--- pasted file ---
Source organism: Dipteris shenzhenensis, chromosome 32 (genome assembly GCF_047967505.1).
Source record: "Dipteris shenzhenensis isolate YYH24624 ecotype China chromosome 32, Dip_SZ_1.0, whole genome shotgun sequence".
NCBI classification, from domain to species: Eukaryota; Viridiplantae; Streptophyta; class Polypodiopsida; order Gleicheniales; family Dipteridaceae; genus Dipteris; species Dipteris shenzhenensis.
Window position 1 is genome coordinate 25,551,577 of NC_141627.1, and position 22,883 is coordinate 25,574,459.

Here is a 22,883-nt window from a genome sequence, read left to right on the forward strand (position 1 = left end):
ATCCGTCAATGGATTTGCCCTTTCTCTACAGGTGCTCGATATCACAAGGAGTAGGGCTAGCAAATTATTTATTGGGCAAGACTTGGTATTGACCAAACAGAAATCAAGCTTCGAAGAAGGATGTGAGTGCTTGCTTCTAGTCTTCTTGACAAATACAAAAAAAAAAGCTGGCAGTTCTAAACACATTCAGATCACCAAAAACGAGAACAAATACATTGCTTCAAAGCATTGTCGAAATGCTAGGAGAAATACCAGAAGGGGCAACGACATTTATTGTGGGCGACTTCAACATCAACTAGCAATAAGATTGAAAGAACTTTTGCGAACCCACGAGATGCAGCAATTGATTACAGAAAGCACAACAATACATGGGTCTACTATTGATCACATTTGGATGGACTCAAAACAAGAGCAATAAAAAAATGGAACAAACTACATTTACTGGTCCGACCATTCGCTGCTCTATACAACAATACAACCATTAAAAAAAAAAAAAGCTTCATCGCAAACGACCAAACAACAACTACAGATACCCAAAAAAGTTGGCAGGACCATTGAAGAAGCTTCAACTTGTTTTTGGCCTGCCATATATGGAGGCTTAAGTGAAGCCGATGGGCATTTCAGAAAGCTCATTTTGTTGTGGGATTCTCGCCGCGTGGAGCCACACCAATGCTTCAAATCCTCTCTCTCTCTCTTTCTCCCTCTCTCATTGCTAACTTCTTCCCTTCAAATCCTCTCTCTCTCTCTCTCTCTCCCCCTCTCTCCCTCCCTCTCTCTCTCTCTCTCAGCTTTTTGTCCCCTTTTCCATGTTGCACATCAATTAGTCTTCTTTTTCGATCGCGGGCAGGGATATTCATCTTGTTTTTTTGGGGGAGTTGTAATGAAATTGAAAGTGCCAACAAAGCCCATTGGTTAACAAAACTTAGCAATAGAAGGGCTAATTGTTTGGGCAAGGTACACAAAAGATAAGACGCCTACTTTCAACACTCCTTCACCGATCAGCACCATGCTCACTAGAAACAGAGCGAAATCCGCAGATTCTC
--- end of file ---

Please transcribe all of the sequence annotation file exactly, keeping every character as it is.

Source organism: Dipteris shenzhenensis, chromosome 32 (genome assembly GCF_047967505.1).
Source record: "Dipteris shenzhenensis isolate YYH24624 ecotype China chromosome 32, Dip_SZ_1.0, whole genome shotgun sequence".
NCBI classification, from domain to species: Eukaryota; Viridiplantae; Streptophyta; class Polypodiopsida; order Gleicheniales; family Dipteridaceae; genus Dipteris; species Dipteris shenzhenensis.
Window position 1 is genome coordinate 25,551,577 of NC_141627.1, and position 22,883 is coordinate 25,574,459.

Here is a 22,883-nt window from a genome sequence, read left to right on the forward strand (position 1 = left end):
ATCCGTCAATGGATTTGCCCTTTCTCTACAGGTGCTCGATATCACAAGGAGTAGGGCTAGCAAATTATTTATTGGGCAAGACTTGGTATTGACCAAACAGAAATCAAGCTTCGAAGAAGGATGTGAGTGCTTGCTTCTAGTCTTCTTGACAAATACAAAAAAAAAAGCTGGCAGTTCTAAACACATTCAGATCACCAAAAACGAGAACAAATACATTGCTTCAAAGCATTGTCGAAATGCTAGGAGAAATACCAGAAGGGGCAACGACATTTATTGTGGGCGACTTCAACATCAACTAGCAATAAGATTGAAAGAACTTTTGCGAACCCACGAGATGCAGCAATTGATTACAGAAAGCACAACAATACATGGGTCTACTATTGATCACATTTGGATGGACTCAAAACAAGAGCAATAAAAAAATGGAACAAACTACATTTACTGGTCCGACCATTCGCTGCTCTATACAACAATACAACCATTAAAAAAAAAAAAAGCTTCATCGCAAACGACCAAACAACAACTACAGATACCCAAAAAAGTTGGCAGGACCATTGAAGAAGCTTCAACTTGTTTTTGGCCTGCCATATATGGAGGCTTAAGTGAAGCCGATGGGCATTTCAGAAAGCTCATTTTGTTGTGGGATTCTCGCCGCGTGGAGCCACACCAATGCTTCAAATCCTCTCTCTCTCTCTTTCTCCCTCTCTCATTGCTAACTTCTTCCCTTCAAATCCTCTCTCTCTCTCTCTCTCTCCCCCTCTCTCCCTCCCTCTCTCTCTCTCTCTCAGCTTTTTGTCCCCTTTTCCATGTTGCACATCAATTAGTCTTCTTTTTCGATCGCGGGCAGGGATATTCATCTTGTTTTTTTGGGGGAGTTGTAATGAAATTGAAAGTGCCAACAAAGCCCATTGGTTAACAAAACTTAGCAATAGAAGGGCTAATTGTTTGGGCAAGGTACACAAAAGATAAGACGCCTACTTTCAACACTCCTTCACCGATCAGCACCATGCTCACTAGAAACAGAGCGAAATCCGCAGATTCTC